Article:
Background: Scientists are exploring the application of new drugs derived from plant sources as an alternative to snakebite anti-venom therapy, which is endowed with several limitations. Naturally produced antioxidants like the flavonoids, which are widely found in the plants are largely consumed in daily diet, at present. Methodology: This study investigates and evaluates the potential effects of some flavonoids (quercetin) on envenoming of albino rats by sub-lethal venom (3.84 mg kg1, i.p.) doses of Echis coloratus (Ec) viper snake. Beneficial effects of quercetin (30 μM kg1, i.p.) doses on the induced hepato-renal toxicity are assessed by the measurement of selected biomarkers. Results: Sacrificed animals sera and tissues, which were collected for biochemical studies, showed significant increase in the levels of AST, ALT, ALP and creatinine. There was significant histopathological damage of the tissue's architecture and rise in the liver and kidney MDA levels.Conclusion: It is concluded that the reversal effects of modulation of the biochemical parameters and histological damage are attributed to the potential protective effects that ensued after administration of quercetin.
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Hot weather places of the world are endowed with many snakes that belong to the carnivorous, poikilothermic reptiles. Vipers, like E. coloratus have vasculotoxic venom component that deteriorate the human vascular system. Those ones found in the central region of Saudi Arabia have not been studied thoroughly, especially their venoms that have received little attention1. Several factors have different physiological and biological effects on the bitten victims. Components of viper venoms have mainly enzymatic activities that break intracellular organelles, leading to necrosis, edema and hemorrhage2 that culminate into loss of several body organs due to dysfunction tissue loss3-5.
It was shown that several viper venoms constituents that are characterized by high molecular weights will show a slow absorption pattern through the lymphatic system6,7. Victims that have been envenomed usually show symptoms that vary according to type, size and sex of the snake and bitten victim, in addition to environmental, venom and treatment factors8,9.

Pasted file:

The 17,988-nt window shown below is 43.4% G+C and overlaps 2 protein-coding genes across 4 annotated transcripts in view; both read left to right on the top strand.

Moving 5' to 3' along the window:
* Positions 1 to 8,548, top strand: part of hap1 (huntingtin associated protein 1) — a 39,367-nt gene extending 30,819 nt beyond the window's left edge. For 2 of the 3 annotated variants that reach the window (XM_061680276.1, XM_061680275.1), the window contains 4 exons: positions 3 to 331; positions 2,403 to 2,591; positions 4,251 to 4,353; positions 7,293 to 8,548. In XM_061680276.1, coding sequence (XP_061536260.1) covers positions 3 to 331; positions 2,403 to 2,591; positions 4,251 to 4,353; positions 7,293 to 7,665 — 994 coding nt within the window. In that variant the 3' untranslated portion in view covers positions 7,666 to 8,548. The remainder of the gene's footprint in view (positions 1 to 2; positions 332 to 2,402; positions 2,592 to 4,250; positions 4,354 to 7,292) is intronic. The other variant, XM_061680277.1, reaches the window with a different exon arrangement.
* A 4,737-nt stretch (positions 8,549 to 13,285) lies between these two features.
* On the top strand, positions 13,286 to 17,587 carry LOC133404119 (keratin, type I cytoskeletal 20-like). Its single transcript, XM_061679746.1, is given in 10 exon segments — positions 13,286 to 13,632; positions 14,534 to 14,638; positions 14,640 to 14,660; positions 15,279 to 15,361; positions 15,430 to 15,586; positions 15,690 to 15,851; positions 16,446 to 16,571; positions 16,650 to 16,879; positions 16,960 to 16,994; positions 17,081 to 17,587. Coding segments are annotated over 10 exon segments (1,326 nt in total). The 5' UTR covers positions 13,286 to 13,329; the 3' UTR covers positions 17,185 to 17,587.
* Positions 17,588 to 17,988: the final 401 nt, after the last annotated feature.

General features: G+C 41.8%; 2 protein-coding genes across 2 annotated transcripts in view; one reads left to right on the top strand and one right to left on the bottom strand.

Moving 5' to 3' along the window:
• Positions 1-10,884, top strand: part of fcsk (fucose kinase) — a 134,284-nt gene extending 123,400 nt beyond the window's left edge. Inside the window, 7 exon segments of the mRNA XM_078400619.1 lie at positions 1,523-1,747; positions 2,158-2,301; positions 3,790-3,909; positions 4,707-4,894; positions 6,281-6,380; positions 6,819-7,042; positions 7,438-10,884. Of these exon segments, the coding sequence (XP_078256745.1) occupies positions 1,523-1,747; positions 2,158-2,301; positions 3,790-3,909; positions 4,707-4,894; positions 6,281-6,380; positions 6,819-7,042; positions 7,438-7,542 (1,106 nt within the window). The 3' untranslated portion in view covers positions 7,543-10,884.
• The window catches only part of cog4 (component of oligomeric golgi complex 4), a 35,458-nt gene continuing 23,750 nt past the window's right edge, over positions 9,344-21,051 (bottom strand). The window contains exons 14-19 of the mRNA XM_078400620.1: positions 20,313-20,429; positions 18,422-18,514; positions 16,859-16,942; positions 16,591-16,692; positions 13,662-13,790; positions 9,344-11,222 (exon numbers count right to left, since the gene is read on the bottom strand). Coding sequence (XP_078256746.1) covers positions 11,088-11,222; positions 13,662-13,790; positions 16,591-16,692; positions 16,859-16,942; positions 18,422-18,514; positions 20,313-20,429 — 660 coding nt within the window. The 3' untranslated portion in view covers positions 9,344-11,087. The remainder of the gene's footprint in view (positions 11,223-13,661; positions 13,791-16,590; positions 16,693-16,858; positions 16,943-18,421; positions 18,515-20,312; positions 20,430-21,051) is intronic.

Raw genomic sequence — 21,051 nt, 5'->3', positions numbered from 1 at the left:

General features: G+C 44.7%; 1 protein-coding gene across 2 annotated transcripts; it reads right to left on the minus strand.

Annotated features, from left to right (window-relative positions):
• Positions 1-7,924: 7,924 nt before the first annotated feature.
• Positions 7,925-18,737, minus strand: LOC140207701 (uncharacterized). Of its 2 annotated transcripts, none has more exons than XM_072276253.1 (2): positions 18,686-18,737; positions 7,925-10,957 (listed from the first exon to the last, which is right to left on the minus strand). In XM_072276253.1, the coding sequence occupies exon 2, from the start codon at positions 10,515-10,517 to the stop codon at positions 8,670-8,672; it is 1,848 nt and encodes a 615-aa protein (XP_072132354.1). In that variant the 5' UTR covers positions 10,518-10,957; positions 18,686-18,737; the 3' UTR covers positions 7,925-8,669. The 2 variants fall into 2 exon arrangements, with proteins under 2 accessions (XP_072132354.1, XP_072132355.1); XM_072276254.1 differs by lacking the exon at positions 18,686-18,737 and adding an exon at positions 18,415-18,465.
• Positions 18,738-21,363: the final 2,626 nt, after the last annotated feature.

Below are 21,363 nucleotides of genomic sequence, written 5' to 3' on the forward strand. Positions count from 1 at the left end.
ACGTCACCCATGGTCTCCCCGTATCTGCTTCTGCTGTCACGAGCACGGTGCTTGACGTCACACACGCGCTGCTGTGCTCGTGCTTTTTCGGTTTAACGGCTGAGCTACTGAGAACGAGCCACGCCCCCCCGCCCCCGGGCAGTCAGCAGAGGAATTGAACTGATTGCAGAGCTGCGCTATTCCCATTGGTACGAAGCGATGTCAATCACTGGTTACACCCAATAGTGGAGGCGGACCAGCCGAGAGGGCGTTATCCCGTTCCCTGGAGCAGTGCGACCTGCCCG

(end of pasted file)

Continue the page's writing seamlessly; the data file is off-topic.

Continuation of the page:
Several investigators have reflected the after snake envenoming signs and symptoms as several clinical abnormalities. The development of acute hepato-renal toxicity10, organ dystrophy11, cytotoxic cellular manifestations12 and hypoglycemia13 metabolic complications14 all are induced acutely by envenoming bites.
Some studies have suggested that treatment by specific antivenins decrease the extent of the hemostatic failure, but still the management of E. coloratus victims remains uncertain. Victims subjected to such venoms and treated non-specifically reflected extremely urgent problems associated with antitoxic substances. This situation only stressed the queries and barriers associated with antivenin therapy that put researchers and scientists on the alert of finding alternative new drugs of plant and herbal origin to treat snakebiteand replace or limit the untoward effects brought about by antivenin use15.
Recently, envenoming herbal treatment received more concentrated attention by subjecting traditionally used medical plants to pharmacological screening and isolating their active components16. Herbal extracts like quercetin has anti-inflammatory, polyphenolic antioxidant17, angio protective activity18,19 and appreciated beneficial effects on the immune system20. Further, extra benefits are associated with cell membrane stabilization21, calcium ions transport22 and membrane alteration23.
In this present study, aim to investigate the biochemical activity mechanisms of quercetin and its beneficial neutralizing and ameliorating hepato-renal toxicity effects induced by E. coloratus viper venom in rats.
MATERIALS AND METHODS
Materials: Adult male albino Wistar rats (200-220 g), E. coloratus lyophilized snake venom, quercetin-3,3,4,5,6 pentahydroxyflavone 2-(3,4-Dihydroxyphenyl)-3,5,7-trihydroxy-4H-1-benzopyran-4-one (Sigma, USA) and other laboratory chematerials.
Preparation of venom solution: Echis coloratus lyophilized snake venom were obtained from Research Department of the Prince Sultan Riyadh Military Medical City, Riyadh, Saudi Arabia. The venom was dissolved in physiological saline (0.9% NaCl) (final concentration 10 mg mL1) under mild mixing for 10 min at 4°C and then, centrifuged at 10,000 rpm for 10 min at 4°C. The pellet was discarded and the supernatant was aliquoted and stored at -20°C at a maximum time of one week and administered intraperitoneally (i.p.) at a dose of 3.84 mg kg1 b.wt. (LD50) in a maximum volume of 0.2 mL (Fig. 1).
Preparation of quercetin: Quercetin -3,3,4,5,6 Pentahydroxyflavone 2-(3,4-Dihydroxyphenyl)-3,5,7-trihydroxy-4H-1-benzopyran-4-one (Sigma, USA) was dissolved in 1 M NaOH and administration by intraperitoneally (i.p.) at a dose of 30 μM kg1 b.wt., in a maximum volume of 0.2 mL (Fig. 2).
|Fig. 1:||Echis coloratus snake venom|
|Fig. 2:||Structure of quercetin|
Animals: Adult male albino Wistar rats with weight between 200-220 g were used for this study. Animals were kept under standardized conditions of temperature (22±1°C), humidity (55±5%) and 12-12 h light-dark cycles with free access to food and water.